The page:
Many aspects of paint performance depend more on the quality of the base than on the color. The tint base largely determines the paint's toughness and resistance to dirt and stains, while the colorant contributes to hiding and how much the paint will fade. Here's how to pick the right one for the job.
We've found that economy grades--typically dubbed contractor grade--haven't performed well. If a top-line paint can cover the darkest colors in two coats, lower-quality paints might need three or four. The best now cover old paint well with just one coat. Most even claim to eliminate the initial, primer coat.
Don't buy strictly by brand.Manufacturers tend to reformulate paints frequently to improve performance and comply with tougher regulations. That means the paint you loved last time may not do as well this time around.
Think about color.Use the store's color-sampling products and retailer and manufacturer computer programs. Most stores sell sample jars so you can test a paint before buying a large quantity. Manufacturers also offer large color chips, which are easier to use than the conventional small swatches.
Try out samples on different walls and look at them at various times of the day and in different light. Fluorescent light enhances blues and greens, but it makes warm reds, oranges, and yellows appear dull. Incandescent light works well with warm colors, but it might not do much for cool ones. Even natural sunlight changes from day to day, room to room, and morning to evening. Color intensifies over large areas, so it's better to go too light than too dark in a given shade.
Breathe easier.Manufacturers are reducing the amount of volatile organic compounds (VOCs)--some of the noxious chemicals that can make paint smell like paint--in their products, in response to stricter federal standards. VOCs can cause headaches and dizziness, and are linked to pollution, smog, and respiratory problems. Earlier low-VOC paints lacked the durability of higher-VOC finishes, but now all of the paints in our tests are claimed to have low or no-VOCs and many performed very well.
Exterior paints and stains
To find out which finishes are likely to last longest on your home, we painted and stained pine test panels and placed them on the roof of our Yonkers, New York, headquarters. We faced the boards south at 25 degrees from vertical to intensify the effects of sun and weather. One year of such severe testing is equivalent to about three years of normal weathering on a typical home. Most exterior paints held up well for the equivalent of at least three years, and the best still looked fine after what amounted to nine years under the elements. Stains must typically be reapplied more often--some after as little as one year.
As with interior paints, manufacturers typically reformulate exterior paints and stains often, partly to meet tougher federal standards limiting volatile organic compounds. VOCs can cause headaches and dizziness, and are linked to pollution, smog, and respiratory problems. Reducing VOCs in exterior paint without compromising performance had been a challenge, but now many low-VOC paints top our Ratings. Whether you paint or stain, here are some tips for getting the best-looking, most durable finish possible:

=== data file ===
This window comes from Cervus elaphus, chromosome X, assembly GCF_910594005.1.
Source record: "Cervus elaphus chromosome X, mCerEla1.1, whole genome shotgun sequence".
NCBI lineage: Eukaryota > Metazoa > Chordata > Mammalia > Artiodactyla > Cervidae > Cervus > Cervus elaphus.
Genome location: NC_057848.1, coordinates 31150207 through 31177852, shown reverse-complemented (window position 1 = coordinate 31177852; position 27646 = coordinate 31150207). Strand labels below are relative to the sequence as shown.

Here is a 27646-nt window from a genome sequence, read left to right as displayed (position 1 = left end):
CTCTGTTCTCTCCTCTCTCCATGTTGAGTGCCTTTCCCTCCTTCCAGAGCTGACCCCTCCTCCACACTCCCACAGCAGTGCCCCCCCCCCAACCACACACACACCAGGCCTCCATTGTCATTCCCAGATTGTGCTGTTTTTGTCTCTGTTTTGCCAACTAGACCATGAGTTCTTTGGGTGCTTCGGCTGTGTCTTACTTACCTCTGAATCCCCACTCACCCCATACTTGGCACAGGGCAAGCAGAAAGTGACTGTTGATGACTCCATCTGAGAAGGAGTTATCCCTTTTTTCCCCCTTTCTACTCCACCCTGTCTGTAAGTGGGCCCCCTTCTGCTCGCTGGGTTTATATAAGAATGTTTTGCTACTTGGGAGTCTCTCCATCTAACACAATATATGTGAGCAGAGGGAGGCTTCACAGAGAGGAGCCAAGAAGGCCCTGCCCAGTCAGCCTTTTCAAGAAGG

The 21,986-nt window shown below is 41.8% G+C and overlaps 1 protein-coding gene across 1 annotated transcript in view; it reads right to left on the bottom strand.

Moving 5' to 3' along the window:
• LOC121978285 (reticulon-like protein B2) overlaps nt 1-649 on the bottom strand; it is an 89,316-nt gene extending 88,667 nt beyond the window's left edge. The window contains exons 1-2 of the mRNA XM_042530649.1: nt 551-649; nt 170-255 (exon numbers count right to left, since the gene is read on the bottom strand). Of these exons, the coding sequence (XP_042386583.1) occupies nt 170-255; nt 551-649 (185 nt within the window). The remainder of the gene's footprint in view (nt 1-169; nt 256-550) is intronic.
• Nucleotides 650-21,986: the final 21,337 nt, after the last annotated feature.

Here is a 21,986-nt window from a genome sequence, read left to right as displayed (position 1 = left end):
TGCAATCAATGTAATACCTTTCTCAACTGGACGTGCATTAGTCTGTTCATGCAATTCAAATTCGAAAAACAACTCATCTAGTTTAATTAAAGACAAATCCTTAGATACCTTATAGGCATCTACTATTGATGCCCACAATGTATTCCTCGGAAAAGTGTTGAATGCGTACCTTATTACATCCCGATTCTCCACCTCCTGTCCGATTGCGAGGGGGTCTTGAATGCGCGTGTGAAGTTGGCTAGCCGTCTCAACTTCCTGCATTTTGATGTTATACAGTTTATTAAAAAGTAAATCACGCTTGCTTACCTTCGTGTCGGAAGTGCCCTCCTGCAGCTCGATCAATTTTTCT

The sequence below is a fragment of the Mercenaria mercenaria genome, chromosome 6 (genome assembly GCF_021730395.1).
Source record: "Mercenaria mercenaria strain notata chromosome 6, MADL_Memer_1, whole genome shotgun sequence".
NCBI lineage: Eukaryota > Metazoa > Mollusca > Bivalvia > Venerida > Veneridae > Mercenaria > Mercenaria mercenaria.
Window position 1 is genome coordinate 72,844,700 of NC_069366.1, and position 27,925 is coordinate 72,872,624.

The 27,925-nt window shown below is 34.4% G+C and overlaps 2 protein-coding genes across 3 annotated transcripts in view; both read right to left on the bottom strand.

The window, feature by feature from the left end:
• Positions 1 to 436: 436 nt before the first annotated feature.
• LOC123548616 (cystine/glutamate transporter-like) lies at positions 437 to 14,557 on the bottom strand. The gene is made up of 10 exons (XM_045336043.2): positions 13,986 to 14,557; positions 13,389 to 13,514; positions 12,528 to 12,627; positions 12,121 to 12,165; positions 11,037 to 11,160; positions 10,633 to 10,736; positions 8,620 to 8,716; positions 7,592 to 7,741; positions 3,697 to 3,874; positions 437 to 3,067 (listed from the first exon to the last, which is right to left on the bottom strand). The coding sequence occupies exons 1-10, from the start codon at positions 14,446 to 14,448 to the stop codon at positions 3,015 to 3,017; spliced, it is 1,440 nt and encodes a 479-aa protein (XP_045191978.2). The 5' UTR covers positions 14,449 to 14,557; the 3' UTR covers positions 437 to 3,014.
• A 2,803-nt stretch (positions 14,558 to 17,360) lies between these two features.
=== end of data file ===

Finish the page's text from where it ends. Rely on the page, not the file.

Skip the cheapest paints.As with interior paints, we've found that economy grades of paints and stains don't weather as well as top-of-the-line products from the same brand. Pinching pennies now may mean spending more down the road, since you'll need to refinish more often.
Choose the right gloss level.Flat and satin finishes are best for siding because they hide flaws by reducing reflections. Semi-gloss paints add some shine to doors and trim, providing visual contrast.
Insist on top finishes.Hiring a pro? Be sure the contract specifies the brand, line, and number of coats; for paint we generally recommend two top coats plus a prime coat over bare surfaces if paint is not self-priming.
Look for deals.Holiday weekends, including Memorial Day and the Fourth of July, are popular times for paint promos.
Don't scrimp on the prep work.Good preparation is critical to a good, long-lasting exterior finish, whether you're paying a pro or are doing it yourself. That means scraping, sanding, and cleaning the siding thoroughly. And while the best paints cover in one coat--and many claim to eliminate the need to prime the surface--we recommend two coats for long life and optimal coverage. Other materials may require different procedures. Stucco and masonry, for example, may need sealing beforehand. If you sand or scrape paint on a house built before 1978, be warned: Older coats of paint may contain lead, so you'll need to take extra precautions. Indeed, federal law now requires that painters you hire be certified by the Environmental Protection Agency and be trained in lead-safe work practices.
Team Emanuele was established in 2009 by Richard Emanuele. He hand picked a select group of Real Estate professionals that have made it their mission to consistently offer excellent service while helping buyer's and sellers with all of their Real Estate needs. They continue to be a top producing Real Estate firm throughout the Las Vegas Valley, Henderson, and North Las Vegas areas. We have the experience and expertise to help you with Probate Sales, Short Selling, Divorcee Sales, or listing a home that's in an equitable position. We work with first time home buyers, buyers looking relocate locally or from out of state, Investors who are buying and flipping or buying and holding,both residential,commercial and land development.
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